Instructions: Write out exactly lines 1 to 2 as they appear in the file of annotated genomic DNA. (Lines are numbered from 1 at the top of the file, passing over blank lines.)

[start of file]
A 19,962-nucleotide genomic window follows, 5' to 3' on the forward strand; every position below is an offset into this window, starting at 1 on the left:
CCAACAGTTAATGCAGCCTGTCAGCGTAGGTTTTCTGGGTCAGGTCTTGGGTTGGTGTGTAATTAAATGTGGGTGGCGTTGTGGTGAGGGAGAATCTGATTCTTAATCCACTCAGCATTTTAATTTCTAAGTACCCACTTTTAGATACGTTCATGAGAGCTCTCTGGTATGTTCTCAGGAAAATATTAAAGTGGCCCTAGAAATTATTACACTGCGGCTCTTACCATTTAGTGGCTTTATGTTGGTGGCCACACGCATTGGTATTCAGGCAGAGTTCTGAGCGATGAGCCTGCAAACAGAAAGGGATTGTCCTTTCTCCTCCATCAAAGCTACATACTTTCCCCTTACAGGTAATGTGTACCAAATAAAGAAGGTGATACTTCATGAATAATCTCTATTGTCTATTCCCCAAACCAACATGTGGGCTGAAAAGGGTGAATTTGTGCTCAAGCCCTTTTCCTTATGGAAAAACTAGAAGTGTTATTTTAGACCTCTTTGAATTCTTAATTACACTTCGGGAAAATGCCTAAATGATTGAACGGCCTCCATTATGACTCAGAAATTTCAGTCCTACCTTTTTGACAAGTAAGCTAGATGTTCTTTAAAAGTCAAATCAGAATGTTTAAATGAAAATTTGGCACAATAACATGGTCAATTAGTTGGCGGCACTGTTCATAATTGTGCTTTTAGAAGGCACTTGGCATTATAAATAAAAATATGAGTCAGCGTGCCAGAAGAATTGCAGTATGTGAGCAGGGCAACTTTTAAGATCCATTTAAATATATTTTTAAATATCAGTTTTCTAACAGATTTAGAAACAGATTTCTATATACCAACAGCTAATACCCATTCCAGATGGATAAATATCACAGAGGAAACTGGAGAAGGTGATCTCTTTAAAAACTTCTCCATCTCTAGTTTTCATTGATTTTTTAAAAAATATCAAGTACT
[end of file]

A 19,962-nucleotide genomic window follows, 5' to 3' on the forward strand; every position below is an offset into this window, starting at 1 on the left:
CCAACAGTTAATGCAGCCTGTCAGCGTAGGTTTTCTGGGTCAGGTCTTGGGTTGGTGTGTAATTAAATGTGGGTGGCGTTGTGGTGAGGGAGAATCTGATTCTTAATCCACTCAGCATTTTAATTTCTAAGTACCCACTTTTAGATACGTTCATGAGAGCTCTCTGGTATGTTCTCAGGAAAATATTAAAGTGGCCCTAGAAATTATTACACTGCGGCTCTTACCATTTAGTGGCTTTATGTTGGTGGCCACACGCATTGGTATTCAGGCAGAGTTCTGAGCGATGAGCCTGCAAACAGAAAGGGATTGTCCTTTCTCCTCCATCAAAGCTACATACTTTCCCCTTACAGGTAATGTGTACCAAATAAAGAAGGTGATACTTCATGAATAATCTCTATTGTCTATTCCCCAAACCAACATGTGGGCTGAAAAGGGTGAATTTGTGCTCAAGCCCTTTTCCTTATGGAAAAACTAGAAGTGTTATTTTAGACCTCTTTGAATTCTTAATTACACTTCGGGAAAATGCCTAAATGATTGAACGGCCTCCATTATGACTCAGAAATTTCAGTCCTACCTTTTTGACAAGTAAGCTAGATGTTCTTTAAAAGTCAAATCAGAATGTTTAAATGAAAATTTGGCACAATAACATGGTCAATTAGTTGGCGGCACTGTTCATAATTGTGCTTTTAGAAGGCACTTGGCATTATAAATAAAAATATGAGTCAGCGTGCCAGAAGAATTGCAGTATGTGAGCAGGGCAACTTTTAAGATCCATTTAAATATATTTTTAAATATCAGTTTTCTAACAGATTTAGAAACAGATTTCTATATACCAACAGCTAATACCCATTCCAGATGGATAAATATCACAGAGGAAACTGGAGAAGGTGATCTCTTTAAAAACTTCTCCATCTCTAGTTTTCATTGATTTTTTAAAAAATATCAAGTACT